HOW TO WIN THE RAT RACE WITHOUT RUNNING IT
We think the rat race we’re all stuck in – rushing from one obligation to the next, never knowing what we’re going in life, panting and straining just to get by – is a new thing, an invention of the modern age, but as you can see in this poem, it’s as old as the industrial age, at last.
The difference is, today we have more opportunities to deal with it than ever before.
Winning the Rat Race Without Running It – On reading Wordworth’s “The World is Too Much With us.”
Watch the entire series “The Wisdom of 101 Famous Poems” on Vimeo/com/HulaInk. Remember to subscribe!
This video contains:
– The poem
– a short biography of the poet
– My essay: “Winning the Rat Race without Running It”
One reason I love this classic American collection of poems is that it’s old-fashioned-ness: all our modern self-fascination and trendy irony is gone and in it’s place is good old inspiration and love of duty and purpose. I think a lot of us are so caught up in the concern of our time that we lose sight of the values our world were built on – it’s healthy for all of us to recall them to mind once in a while.
Thus the 101 Famous Poem Project – producing every poem in the collection as a stand-alone videobook on Vimeo.
About the poet:
William Wordsworth (1770 – 1850) was the English poet who, with Samuel Taylor Coleridge, launched the Romantic Age in English literature when they published Lyrical Ballads together in 1798.
Wordsworth was born in Cockermouth, Cumberland; his father was a lawyer and of his four siblings, his sister Dorothy was also a poet and influenced Wordworth’s work.
In college and later in life, Wordsworth spent his holidays on extensive walking tours in Germany, Italy, Switzerland, and France, sometimes with Dorothy and Coleridge.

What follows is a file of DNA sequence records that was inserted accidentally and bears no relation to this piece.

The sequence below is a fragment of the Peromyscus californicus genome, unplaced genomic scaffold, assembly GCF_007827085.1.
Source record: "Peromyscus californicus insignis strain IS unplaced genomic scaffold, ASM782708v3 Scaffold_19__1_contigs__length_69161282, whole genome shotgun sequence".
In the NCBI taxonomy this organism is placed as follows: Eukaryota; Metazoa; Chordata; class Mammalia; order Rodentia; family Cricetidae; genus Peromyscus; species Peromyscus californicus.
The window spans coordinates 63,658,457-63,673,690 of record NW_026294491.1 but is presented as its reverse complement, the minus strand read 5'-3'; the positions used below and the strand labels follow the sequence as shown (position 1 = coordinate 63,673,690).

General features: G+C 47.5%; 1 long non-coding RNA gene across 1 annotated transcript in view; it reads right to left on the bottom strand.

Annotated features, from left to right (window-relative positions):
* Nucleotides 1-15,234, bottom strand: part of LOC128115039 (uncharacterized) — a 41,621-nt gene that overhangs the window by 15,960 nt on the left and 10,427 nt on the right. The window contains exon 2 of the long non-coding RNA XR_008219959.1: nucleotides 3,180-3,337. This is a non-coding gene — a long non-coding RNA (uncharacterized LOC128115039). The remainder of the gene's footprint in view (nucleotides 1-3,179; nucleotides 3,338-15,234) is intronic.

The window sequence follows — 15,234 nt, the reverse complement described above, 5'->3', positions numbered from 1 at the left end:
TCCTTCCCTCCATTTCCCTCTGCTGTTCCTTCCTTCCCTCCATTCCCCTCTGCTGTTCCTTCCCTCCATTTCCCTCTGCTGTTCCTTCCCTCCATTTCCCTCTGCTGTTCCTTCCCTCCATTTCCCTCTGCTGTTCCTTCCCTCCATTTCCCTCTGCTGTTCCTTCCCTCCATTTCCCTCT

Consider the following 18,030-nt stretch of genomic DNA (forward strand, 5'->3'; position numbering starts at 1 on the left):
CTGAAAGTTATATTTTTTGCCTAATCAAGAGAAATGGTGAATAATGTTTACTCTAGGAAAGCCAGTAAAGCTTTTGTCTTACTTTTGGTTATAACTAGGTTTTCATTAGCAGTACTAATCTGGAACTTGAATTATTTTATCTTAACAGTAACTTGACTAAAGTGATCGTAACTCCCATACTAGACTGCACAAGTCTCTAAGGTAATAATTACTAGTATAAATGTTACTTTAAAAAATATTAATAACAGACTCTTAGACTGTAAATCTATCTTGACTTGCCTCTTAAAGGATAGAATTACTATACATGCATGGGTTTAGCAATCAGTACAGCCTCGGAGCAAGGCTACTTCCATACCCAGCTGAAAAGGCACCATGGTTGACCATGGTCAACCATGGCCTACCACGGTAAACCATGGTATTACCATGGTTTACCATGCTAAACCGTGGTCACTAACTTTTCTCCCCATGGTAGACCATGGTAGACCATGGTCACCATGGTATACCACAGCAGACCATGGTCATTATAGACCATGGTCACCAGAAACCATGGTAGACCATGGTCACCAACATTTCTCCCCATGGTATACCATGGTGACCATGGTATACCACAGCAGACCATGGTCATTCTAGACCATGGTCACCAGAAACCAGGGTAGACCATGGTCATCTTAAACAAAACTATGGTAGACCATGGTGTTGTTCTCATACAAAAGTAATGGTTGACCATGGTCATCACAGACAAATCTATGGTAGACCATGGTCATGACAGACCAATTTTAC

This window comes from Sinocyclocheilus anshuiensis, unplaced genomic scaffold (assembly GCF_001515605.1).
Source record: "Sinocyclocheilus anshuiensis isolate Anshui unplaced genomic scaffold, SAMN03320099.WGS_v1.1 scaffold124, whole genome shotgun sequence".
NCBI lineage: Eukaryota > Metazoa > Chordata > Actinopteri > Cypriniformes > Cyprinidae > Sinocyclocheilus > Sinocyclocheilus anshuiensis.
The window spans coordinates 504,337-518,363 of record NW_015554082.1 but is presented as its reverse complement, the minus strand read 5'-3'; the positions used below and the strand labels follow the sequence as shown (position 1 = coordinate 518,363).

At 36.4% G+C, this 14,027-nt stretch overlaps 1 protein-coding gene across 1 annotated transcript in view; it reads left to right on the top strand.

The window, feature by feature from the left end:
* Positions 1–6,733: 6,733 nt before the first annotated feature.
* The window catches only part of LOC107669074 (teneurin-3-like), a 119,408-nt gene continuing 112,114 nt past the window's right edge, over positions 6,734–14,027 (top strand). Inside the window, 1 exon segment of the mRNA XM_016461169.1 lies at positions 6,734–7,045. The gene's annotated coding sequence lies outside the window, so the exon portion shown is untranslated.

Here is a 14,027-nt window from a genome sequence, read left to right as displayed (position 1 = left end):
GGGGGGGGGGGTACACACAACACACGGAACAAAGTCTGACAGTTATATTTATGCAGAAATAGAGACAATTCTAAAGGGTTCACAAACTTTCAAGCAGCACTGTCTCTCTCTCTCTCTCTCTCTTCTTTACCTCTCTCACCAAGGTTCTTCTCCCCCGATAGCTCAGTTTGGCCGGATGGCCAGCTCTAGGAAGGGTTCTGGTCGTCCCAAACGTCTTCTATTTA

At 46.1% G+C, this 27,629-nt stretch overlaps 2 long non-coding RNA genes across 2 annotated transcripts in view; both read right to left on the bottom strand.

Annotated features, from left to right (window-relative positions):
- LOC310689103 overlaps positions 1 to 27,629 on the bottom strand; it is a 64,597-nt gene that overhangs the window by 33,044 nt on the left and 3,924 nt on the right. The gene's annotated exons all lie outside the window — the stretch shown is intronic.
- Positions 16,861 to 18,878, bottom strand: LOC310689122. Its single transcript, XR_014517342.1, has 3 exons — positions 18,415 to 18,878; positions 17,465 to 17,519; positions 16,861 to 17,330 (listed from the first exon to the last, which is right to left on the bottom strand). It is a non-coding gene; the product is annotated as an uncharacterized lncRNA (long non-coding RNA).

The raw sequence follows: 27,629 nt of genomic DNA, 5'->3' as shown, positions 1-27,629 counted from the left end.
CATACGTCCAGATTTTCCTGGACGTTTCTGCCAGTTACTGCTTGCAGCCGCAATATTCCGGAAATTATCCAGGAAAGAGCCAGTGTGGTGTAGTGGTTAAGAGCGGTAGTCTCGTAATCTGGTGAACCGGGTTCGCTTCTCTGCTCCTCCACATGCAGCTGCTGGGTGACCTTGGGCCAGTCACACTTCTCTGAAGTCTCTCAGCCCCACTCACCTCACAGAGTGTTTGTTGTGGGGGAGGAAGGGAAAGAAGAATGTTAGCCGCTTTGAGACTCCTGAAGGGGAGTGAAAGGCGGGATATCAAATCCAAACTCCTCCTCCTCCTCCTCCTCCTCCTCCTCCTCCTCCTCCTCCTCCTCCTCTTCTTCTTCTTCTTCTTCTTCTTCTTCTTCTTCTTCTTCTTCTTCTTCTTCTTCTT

In revolutionary France, he fell in love with the Revolution and a woman with whom he fathered a daughter. Instead of marrying, he returned alone to England and married his childhood friend Mary Hutchinson, who bore him five children.
He met Samuel Taylor Coleridge in Somerset and the two poets became lifelong friends. In his preface to their Lyrical Ballads, Wordsworth wrote his famous definition of poetry as “the spontaneous overflow of powerful feelings: it takes its origin from emotion recollected in tranquility.“
He worked for the government as Distributor of Stamps for Westmorland, and received an honorary doctorate in Civil Law by the University of Oxford.
Seven years before his death, Wordsworth was named Poet Laureate of England, an honor he only accepted on the condition that he have no duties, and thus became England’s only Poet Laureate who never wrote any official verses.
The poem The World is too Much With us is one of his most famous poems and one of the first intellectual works to criticize the woes of the modern, industrial world.
Who are Lothar Rosengarten and E.T. Hansen?
The music in this audio- and videobook was performed by our producer and editor, Lothar Rosengarten (he also composed the opening jingle). Lothar is a musician living and performing in Berlin. For more information about him, visit his website at www.lothar-rosengarten.de.
E. T. Hansen is an American writer of fiction and non-fiction, in German and English, and lives in Berlin.
He writes fiction and non-fiction in English and German (Neuntöter, Blutbuche, Wassertöcher, Losing My Religion, The Cat Tales, Do Cats Have Souls?, The Art of Worldly Wisdom and more).
Many of his books and stories are published as complete videobooks on Vimeo.com/HulaInk.
You can support Eric and Lothar by:
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But mostly we hope you enjoy and get something out of our work – thanks for your support and we wish you all the love, luck and happiness in the world.
Poets in this series include: Henry Wadsworth Longfellow, Edgar Allen Poe, Alfred Tennyson, Percy Byssche Shelley, Ralph Waldo Emerson, Oliver Wendell Holmes, Rudyard Kipling, Robert Burns, Sir Walter Scott, William Shakespeare, Robert Frost, Robert Louis Stevenson, William Wadsworth, John Milton and more.
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The 2 music pieces used in this video are either copyrighted by Lothar Rosengarten (opening jingle) or in public domain (soundtrack for the poem). The performance is copyrighted by Lothar Rosengarten.
The photo of the poet and the text from which his or her biographical notes were adapted from Wikipedia.